The Baffling Relationship between American Politicians and the MEK

 /  July 10, 2018, 3:18 p.m.


Maryam Rajavi
Maryam Rajavi

It’s no secret that most American politicians want political change in Iran. Whether it be President Donald Trump, Barack Obama, or George W. Bush, regime change (or a significant change in the regime’s behavior) has been a goal of U.S. administrations since the dawn of the Islamic Republic in 1979. Nor have U.S. politicians attempted to hide this: Congressmen across the aisle, for example, have met with Reza Pahlavi, the former Iranian prince whose father was ousted from power during the Islamic Revolution, to discuss regime change. Pahlavi, among many others in the Iranian diaspora, has called on all American politicians to support a democratic, liberal Iran.

American calls for regime change have certainly focused on this idea of a democratic, liberal Iran. Secretary of State Mike Pompeo, Senator Ted Cruz, and National Security Advisor John Bolton (among many others) have openly advocated for such change. But it’s not just Republicans: both House Minority Leader Nancy Pelosi and Senate Minority Leader Chuck Schumer have also called for Iranians to be freed from the chains of the Islamic Republic. These politicians have decried the lack of human rights in Iran, the lack of democracy, and the suffering of the Iranian people.

Given this context, the relationship between some American politicians and the Mujahedin-e Khalq, or MEK, is baffling. The MEK, guided by an undemocratic fusion of Marxism and Islamism, has conducted terrorist attacks against Americans and Iranians alike yet has support from a plethora of U.S. conservative and liberal politicians (including many who advocate for the democratization of Iran), such as Rudy Giuliani, Bolton, Pompeo, Pelosi, and Edward Rendell. Given the MEK’s inability to meaningfully change Iran, the support of U.S. politicians for the Mujahedin will only have negative effects for the United States, namely that it will alienate the Iranian people and give hardliners in the Islamic Republic a chance to capitalize on this support.

What is the MEK?

The MEK was established in 1965 as a leftist organization staunchly opposed to the American-backed Shah of Iran. Until the Islamic Revolution of 1979, the MEK, originally founded upon the ideals of Marxism and Islamism, engaged in a plethora of terrorist attacks, targeting Americans civilians and government workers. Many of its members were either imprisoned or executed while the Shah was in power.

During the Revolution, the MEK helped supporters of Ayatollah Khomeini overthrow the Shah. Yet after a few years of rule by the Islamic Republic, Khomeini saw that the MEK’s ideology was at odds with his vision for the country, and he ordered his forces to arrest and execute Mujahedin members. The Mujahedin responded by assassinating members of the Islamic government, including the Prime Minister in a 1981 bombing.

In 1980, Saddam Hussein, sensing instability in Iran, decided to invade. The MEK, seeing an opportunity to destabilize the Islamic government joined him in fighting their own countrymen. Saddam’s use of chemical weapons, and his bombing of Iranian cities, did not deter the MEK in their support of him, which continued throughout the war. Saddam even helped arm the MEK, allowing them to conduct suicide attacks in Iran. The MEK’s support of Saddam, along with the earlier attacks against American officials, led the U.S. government to designate it as a Foreign Terrorist Organization (FTO).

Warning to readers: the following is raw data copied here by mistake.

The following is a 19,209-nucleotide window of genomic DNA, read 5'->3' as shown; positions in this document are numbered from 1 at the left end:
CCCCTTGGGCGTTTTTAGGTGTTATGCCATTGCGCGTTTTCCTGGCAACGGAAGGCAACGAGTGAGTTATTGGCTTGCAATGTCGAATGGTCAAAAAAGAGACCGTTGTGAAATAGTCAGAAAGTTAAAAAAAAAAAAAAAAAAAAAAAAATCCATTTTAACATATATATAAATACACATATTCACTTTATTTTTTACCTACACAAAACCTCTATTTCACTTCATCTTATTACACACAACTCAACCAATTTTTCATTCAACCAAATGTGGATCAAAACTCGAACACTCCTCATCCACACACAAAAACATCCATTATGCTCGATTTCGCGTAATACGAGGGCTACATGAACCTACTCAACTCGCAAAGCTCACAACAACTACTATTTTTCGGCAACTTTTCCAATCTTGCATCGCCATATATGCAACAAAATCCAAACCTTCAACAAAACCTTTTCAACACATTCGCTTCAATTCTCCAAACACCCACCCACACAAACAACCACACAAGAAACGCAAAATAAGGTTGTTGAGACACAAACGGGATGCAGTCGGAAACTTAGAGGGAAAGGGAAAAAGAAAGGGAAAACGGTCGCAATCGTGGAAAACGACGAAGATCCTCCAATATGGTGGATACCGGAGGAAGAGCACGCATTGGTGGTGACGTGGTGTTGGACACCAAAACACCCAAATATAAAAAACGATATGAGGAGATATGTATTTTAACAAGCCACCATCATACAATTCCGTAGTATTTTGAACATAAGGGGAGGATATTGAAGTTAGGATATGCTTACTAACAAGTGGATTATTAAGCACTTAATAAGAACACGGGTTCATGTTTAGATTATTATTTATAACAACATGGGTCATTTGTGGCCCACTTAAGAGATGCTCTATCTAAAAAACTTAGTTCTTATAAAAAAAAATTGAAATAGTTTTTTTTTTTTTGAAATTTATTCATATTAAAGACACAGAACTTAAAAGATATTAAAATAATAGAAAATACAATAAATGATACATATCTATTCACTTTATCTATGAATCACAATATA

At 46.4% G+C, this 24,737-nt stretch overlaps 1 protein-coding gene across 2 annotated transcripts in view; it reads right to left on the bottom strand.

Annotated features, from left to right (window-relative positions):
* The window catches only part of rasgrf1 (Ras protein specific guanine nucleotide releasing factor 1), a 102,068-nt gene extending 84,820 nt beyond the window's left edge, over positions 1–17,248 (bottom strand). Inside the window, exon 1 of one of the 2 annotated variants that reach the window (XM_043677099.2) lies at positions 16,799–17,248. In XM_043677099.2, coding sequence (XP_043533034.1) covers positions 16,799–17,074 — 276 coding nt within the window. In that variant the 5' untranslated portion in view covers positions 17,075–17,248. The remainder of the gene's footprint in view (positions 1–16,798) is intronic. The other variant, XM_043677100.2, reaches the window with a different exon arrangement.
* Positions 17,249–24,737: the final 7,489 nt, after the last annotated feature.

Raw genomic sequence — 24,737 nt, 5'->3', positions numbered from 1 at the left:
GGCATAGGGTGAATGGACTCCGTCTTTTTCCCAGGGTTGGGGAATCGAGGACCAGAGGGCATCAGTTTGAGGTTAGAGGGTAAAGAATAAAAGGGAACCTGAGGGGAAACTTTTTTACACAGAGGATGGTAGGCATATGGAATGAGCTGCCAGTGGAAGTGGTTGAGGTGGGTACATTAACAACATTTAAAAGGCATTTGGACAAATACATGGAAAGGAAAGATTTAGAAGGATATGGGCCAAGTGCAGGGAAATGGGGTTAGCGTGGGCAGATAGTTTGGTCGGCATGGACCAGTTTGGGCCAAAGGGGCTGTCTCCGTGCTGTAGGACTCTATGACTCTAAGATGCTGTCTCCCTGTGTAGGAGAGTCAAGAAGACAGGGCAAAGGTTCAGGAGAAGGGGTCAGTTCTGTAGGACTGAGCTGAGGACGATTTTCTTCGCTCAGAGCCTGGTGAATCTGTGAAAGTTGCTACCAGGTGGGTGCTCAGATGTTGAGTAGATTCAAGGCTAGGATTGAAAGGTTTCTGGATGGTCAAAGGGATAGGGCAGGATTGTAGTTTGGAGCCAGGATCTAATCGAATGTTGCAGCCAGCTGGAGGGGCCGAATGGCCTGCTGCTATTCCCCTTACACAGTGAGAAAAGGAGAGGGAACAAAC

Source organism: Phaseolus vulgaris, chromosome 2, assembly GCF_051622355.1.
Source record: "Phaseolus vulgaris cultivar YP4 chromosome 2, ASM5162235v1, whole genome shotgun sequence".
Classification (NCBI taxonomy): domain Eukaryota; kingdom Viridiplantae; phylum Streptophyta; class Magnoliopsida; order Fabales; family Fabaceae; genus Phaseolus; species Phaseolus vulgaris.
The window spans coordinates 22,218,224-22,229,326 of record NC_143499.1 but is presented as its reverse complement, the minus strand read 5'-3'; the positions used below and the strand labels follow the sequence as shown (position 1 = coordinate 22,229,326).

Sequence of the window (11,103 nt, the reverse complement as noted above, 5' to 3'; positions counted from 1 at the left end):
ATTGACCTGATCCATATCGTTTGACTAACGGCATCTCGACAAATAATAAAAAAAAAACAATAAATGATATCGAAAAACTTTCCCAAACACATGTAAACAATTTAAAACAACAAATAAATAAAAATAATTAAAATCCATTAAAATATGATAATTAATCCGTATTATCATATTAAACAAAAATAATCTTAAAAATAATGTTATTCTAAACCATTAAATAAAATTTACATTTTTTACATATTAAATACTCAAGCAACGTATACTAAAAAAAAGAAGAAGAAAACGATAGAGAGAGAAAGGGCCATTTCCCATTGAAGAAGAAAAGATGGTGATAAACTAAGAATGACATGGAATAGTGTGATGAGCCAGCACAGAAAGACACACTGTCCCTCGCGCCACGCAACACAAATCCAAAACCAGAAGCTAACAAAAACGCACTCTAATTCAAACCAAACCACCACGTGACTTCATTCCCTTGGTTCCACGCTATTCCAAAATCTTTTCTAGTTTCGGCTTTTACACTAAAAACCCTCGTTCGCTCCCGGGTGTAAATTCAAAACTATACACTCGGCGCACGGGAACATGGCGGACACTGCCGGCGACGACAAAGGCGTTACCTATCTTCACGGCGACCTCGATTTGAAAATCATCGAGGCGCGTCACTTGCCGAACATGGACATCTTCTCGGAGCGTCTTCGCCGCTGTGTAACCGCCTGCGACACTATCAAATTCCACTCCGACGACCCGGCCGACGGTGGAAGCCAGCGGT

After the war, the MEK largely focused on assassinations: the Mujahedin have targeted senior officials of the Revolutionary Guard, clerics, and even former Iranian President Mohammad Khatami. Further, they continue to call for regime change in Iran, hosting an annual “Free Iran” rally, at which many Western politicians speak. In the most recent years, however, the MEK, which now calls itself the National Council of Resistance of Iran, has shifted its focus from bombing campaigns to lobbying Western politicians for support.

American Support

In spite of the MEK’s recent history of terrorism, then Secretary of State Hillary Clinton in 2012 removed the organization from of the FTO list, unfreezing its assets and allowing it to engage in financial interactions with those in the United States. The organization, however, in spite of its claim to want democracy in Iran, remains internally undemocratic and is monumentally unpopular among those living in Iran. One can go so far as to say that it is a personality-based cult: Iran scholar Ervand Abrahamian stated that if “[MEK leader] Massoud Rajavi got up tomorrow and said the world was flat, his members would accept it.”

That hasn’t stopped American politicians—the same ones who claim to support a liberal, democratic Iran—from backing the MEK. And while this is not to say that supporting the MEK is enshrined in U.S. policy, the high level of support that it maintains among many American politicians is alarming. Rudy Giuliani is a regular at the MEK’s Free Iran conference. John Bolton gave a jarring speech at last year’s conference, claiming that the group would be celebrating the downfall of the Islamic Republic in Tehran the next year (which didn’t happen). Even Pelosi, a Democrat who supported the Nuclear Deal, put out a statement in support of the group. This does not seem to be a partisan issue: influential American politicians, whether in Congress or in the administration, have supported a group that has conducted terrorist attacks, not only against Iranian government officials but also against American civilians.  

There seems to be one of two implications for this support: either the politicians supporting the MEK do not understand that it remains a domestically unpopular and undemocratic terrorist organization, or they acknowledge this but believe that regime change in Iran should be encouraged at any cost.